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Ethics Reviewer: Testing Strategies Introduction Testing provides valuable information on the state of the internal system. As developers it is vital for us to understand the conformance of the system to the original requirements including functional, reliability and security. It makes us aware of any potential risks as well as the usability of the system. Ultimately, verification and validation is used to ensure correct decisions have been made to build the right system. It is also important to consider the inevitability of defects and bugs. Testing must incorporate finding these defects to avert negative impacts on the product. Functional Testing Having completed unit and integration testing, the next step involved working closely with the specification and carrying out functional testing. This is a verification activity. During the initial stages, we created a specification based on the client’s requirements. These were mandatory features of the Ethics Reviewer that must execute within a set amount of time. These tests were written in complete English and ensure the system is feature complete. We used JUnit 4.0. It provided some good features such as parameterization and annotation support. Functional testing was approached just like unit testing. We wrote the tests as soon as there was code that produced something that interacted with the user. This comes back to the point of relating functional tests to the specification. Once there was a range of functional tests, we carried out numerous variations on the initial tests. Generally, functional testing was used to test all our view classes individually and the database controller classes. The diagram below outlines our testing approach.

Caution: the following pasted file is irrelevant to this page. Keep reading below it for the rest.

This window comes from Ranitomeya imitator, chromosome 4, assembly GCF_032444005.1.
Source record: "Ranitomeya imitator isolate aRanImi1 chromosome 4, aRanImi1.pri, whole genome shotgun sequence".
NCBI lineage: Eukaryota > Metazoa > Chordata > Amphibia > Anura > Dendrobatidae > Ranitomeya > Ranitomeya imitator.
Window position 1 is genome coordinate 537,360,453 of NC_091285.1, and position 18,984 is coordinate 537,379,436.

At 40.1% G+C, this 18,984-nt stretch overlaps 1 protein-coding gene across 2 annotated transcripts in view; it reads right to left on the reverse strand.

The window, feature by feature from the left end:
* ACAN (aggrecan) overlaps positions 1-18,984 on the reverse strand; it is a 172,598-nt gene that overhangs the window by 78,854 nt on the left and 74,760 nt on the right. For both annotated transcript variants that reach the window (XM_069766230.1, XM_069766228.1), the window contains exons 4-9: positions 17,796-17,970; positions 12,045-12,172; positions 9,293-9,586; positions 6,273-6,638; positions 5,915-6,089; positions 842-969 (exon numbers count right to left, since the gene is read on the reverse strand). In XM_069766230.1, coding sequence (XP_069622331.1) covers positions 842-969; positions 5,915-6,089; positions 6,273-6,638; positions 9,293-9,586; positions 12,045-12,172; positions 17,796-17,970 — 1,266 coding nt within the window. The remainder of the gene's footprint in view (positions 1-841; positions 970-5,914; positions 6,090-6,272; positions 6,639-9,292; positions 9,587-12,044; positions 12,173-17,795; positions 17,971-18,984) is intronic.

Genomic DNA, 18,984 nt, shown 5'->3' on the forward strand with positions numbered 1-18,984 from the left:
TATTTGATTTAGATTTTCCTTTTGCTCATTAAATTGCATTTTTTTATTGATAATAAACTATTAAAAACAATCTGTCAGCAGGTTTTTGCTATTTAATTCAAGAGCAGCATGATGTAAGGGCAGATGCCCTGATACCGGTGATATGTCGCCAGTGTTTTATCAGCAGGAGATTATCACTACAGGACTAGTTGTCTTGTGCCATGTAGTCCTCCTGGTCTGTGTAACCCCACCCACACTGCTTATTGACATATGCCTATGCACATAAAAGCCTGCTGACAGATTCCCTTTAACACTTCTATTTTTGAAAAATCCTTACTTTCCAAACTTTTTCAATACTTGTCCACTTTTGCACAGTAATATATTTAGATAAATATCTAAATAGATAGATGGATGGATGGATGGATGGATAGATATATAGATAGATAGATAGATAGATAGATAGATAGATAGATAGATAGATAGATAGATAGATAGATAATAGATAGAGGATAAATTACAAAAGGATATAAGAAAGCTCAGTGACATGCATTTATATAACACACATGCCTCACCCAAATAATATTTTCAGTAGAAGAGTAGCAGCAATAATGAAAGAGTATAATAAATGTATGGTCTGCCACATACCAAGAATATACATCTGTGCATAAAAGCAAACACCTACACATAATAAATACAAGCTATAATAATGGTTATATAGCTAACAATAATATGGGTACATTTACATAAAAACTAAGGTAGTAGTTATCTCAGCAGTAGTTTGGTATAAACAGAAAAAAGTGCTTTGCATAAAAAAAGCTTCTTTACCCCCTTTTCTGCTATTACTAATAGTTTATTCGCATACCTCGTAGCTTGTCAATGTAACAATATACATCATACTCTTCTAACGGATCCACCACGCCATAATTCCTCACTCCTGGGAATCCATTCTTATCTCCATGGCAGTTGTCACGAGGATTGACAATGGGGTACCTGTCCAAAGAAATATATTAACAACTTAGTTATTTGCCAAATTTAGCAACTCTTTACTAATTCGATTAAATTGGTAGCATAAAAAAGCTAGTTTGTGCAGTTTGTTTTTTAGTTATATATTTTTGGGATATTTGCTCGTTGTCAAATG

User Testing After completing sections of functional aspects of the application, our aim was to ensure the system works as expected by the end user. We set up test environments and ran through the sections as if we were the end users. This was done recursively and eventually upon completion of the system, the entire system was testing from front to back from both lecturers’ perspective and student perspective. Since the project will be used in focus groups amongst multiple students, we created a placebo class of 10 students which all ran the application simultaneously to ensure most importantly the messaging system was interactive. Any bugs or errors were noted of and corrected. Evaluation The product solution met the client’s needs exactly primarily due to the fact we iterated through the requirements to ensure everything was met. It is essential when such a system is used over a short period of time, i.e. focus group class length is roughly 50 minutes, the application must be user friendly and each feature must be easy to understand to avoid time being wasted. Ease of use was a main concern during testing phases. Small sections were tested at a time until the production of the entire system, which was then tested amongst small focus groups.


Testing